The Mountain Men would likely have experienced all manner of wounds and lacerations, from mishaps with tomahawks and knives, to gunshot and arrow wounds. Gastric and intestinal disorders would have been a common occurrence due to poor food handling, and the propensity to eat whatever was available during lean times, no matter how "ripe".  Venereal diseases were passed between the mountain men and the Indian tribes with which they associated.  These included syphilis, gonorrhea and possibly chlamydia.  Outbreaks of Malaria and Yellow Fever would have impacted the Mountain Men.  They would also have been susceptible to Small Pox (Follow this link for more information on the 1837 Small Pox epidemic), though without the quite the devastation wreaked by this disease on populations of native peoples.  (William S Williams was said to have been heavily scarred by Small Pox)  Cholera, which periodically swept up the Missouri River was a disease deadly to all and could be fatal within two hours of the onset of symptoms (Follow this link for a description of the 1832-33 Cholera epidemic).  

Hypothermia may have been a common affliction because of the requirement to wade waist deep in freezing streams to set traps.  Winter travel always came with the risk of frostbite.  Temperatures as low as -44 degrees Fahrenheit were recorded on the plains by Lewis & Clark in the winter of 1803-1804.  Professional medical attention for injuries or illness was only available in the wilderness at extremely rare intervals.  When illness or injury struck, most trappers were reliant on folk medicine known to themselves or their companions, or Indian remedies.

An extensive inventory of medicines and medical supplies taken along on the Lewis and Clark expedition is available.  This being a military expedition, the officers were responsible for the health of their men and so considerable thought and effort was given to health care and medicines.  A doctor did not accompany the expedition, although Lewis did receive brief training from Dr Benjamin Rush in Philadelphia prior to departing.  In practice, Clark more often acted as the physician, especially in treating ailments of the Indians, perhaps because he had a more soothing manner. Treating Indian ailments aided in the success of the return trip to St. Louis.  At this time most of the Corps. trade goods were depleted, however, Clark was able to trade medical services for food, and horses at critical times on the return trip. Many of the medicines listed below are described in the medical glossary.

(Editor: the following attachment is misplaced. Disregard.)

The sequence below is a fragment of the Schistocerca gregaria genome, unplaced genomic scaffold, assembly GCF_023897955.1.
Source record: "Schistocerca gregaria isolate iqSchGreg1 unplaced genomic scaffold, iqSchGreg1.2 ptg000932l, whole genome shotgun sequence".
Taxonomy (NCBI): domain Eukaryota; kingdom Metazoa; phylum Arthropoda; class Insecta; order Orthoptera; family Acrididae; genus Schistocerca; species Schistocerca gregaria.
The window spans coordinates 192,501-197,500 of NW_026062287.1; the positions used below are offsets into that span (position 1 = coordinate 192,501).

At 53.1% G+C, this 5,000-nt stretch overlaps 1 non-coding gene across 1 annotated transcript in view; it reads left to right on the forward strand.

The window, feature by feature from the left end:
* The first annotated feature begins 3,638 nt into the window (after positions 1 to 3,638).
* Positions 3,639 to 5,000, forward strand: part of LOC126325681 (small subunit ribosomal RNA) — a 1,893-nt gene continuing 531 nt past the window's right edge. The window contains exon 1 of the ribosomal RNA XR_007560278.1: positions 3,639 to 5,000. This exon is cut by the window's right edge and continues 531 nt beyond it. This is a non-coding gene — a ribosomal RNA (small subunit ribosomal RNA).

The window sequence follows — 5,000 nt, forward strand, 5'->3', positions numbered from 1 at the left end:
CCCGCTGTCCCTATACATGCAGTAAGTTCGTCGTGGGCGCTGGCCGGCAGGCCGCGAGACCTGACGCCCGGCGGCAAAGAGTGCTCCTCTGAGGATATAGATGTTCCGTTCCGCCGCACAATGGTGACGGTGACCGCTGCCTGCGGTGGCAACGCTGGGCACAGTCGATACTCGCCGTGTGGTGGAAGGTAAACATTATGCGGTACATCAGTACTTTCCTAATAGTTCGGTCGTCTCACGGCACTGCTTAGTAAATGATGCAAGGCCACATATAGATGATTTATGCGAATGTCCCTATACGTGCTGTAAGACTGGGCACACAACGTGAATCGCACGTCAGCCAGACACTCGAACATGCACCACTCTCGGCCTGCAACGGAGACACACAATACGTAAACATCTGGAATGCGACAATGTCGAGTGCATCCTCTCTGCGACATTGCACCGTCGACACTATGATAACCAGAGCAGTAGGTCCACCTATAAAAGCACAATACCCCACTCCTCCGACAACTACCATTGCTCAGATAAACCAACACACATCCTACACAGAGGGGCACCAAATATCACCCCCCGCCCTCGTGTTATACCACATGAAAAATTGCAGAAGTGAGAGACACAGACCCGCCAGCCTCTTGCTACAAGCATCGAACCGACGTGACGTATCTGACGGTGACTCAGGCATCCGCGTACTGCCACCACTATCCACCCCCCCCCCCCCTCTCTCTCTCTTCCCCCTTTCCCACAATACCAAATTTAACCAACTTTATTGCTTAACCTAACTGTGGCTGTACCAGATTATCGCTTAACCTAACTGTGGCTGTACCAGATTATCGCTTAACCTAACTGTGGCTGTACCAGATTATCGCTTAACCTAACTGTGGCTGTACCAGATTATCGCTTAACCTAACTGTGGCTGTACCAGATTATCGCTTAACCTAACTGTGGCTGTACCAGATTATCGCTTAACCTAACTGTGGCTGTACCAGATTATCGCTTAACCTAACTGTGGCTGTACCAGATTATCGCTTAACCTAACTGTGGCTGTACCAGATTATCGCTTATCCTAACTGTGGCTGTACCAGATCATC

Medical Supplies and Medicines Taken By Lewis and Clark

15 lbs Peruvian Bark

2 oz Gum Camphor

2 lbs Saltpeter

½ lbs Jalap

1 lbs Assafoetida

2 lbs Ferrous Sulfate

½ lbs Rhubarb

½ lbs Opium

6 oz Lead Acetate

4 oz Ipecac

¼ lbs Tragacanth

1 oz Tartar Emetic

2 lbs Cream of Tartar

6 lbs Glauber Salts

4 oz White Vitriol

Calamine (Calomel)

Pocket Instruments

½ lbs Root Columbo


Dental Instruments

¼ lbs Sulfuric Acid

Mercury Ointment

1 Clyster Syringe

¼ lbs Wintergreen


4 Penis Syringes

¼ lbs Copaiboe

2 oz Magnesia

1 Tourniquet

¼ lbs Benzoin

2 oz Gum Elastic

3 Lancets

2 oz Nutmeg

2 oz Cloves

2 oz Patent Lint

5 oz Cinnamon

2 lbs Basilicum Oinment

50 dzn Rush’s Pills (aka Thunderbolts)

4 oz Laudanum

Medical theory and practice in the early 1800’s was no more effective than Indian medicine, and with the use of medicines that are today consisdered poisonous substances, was perhaps far more destructive of human life and health.

To learn more about health care and medicine in the 1800’s see the following references:

The Writer’s Guide to Everyday Life in the 1800’s, by Marc McCutcheon, published by Writer’s Digest Books, 1993.  The health, medicine and hygiene chapter gives a brief description of common maladies, and diseases of the 1800’s as well as typical treatments, and the philosophy behind the treatments of the day.

Lewis & Clark: Doctors in the Wilderness, by Bruce C. Patton, published by Fulcrum Publishing, Golden Colorado, 2001.  An excellent description of disease theory, medical practice, and an analysis of the various illnesses and maladies, and remedies, as described in the journals of Lewis & Clark.

American Indian Medicine, by Virgil J Vogel, published by University of Oklahoma Press, 1970.  A complete description of Indian disease theory, remedies, and the effect of Indian medicinal practices on white civilization.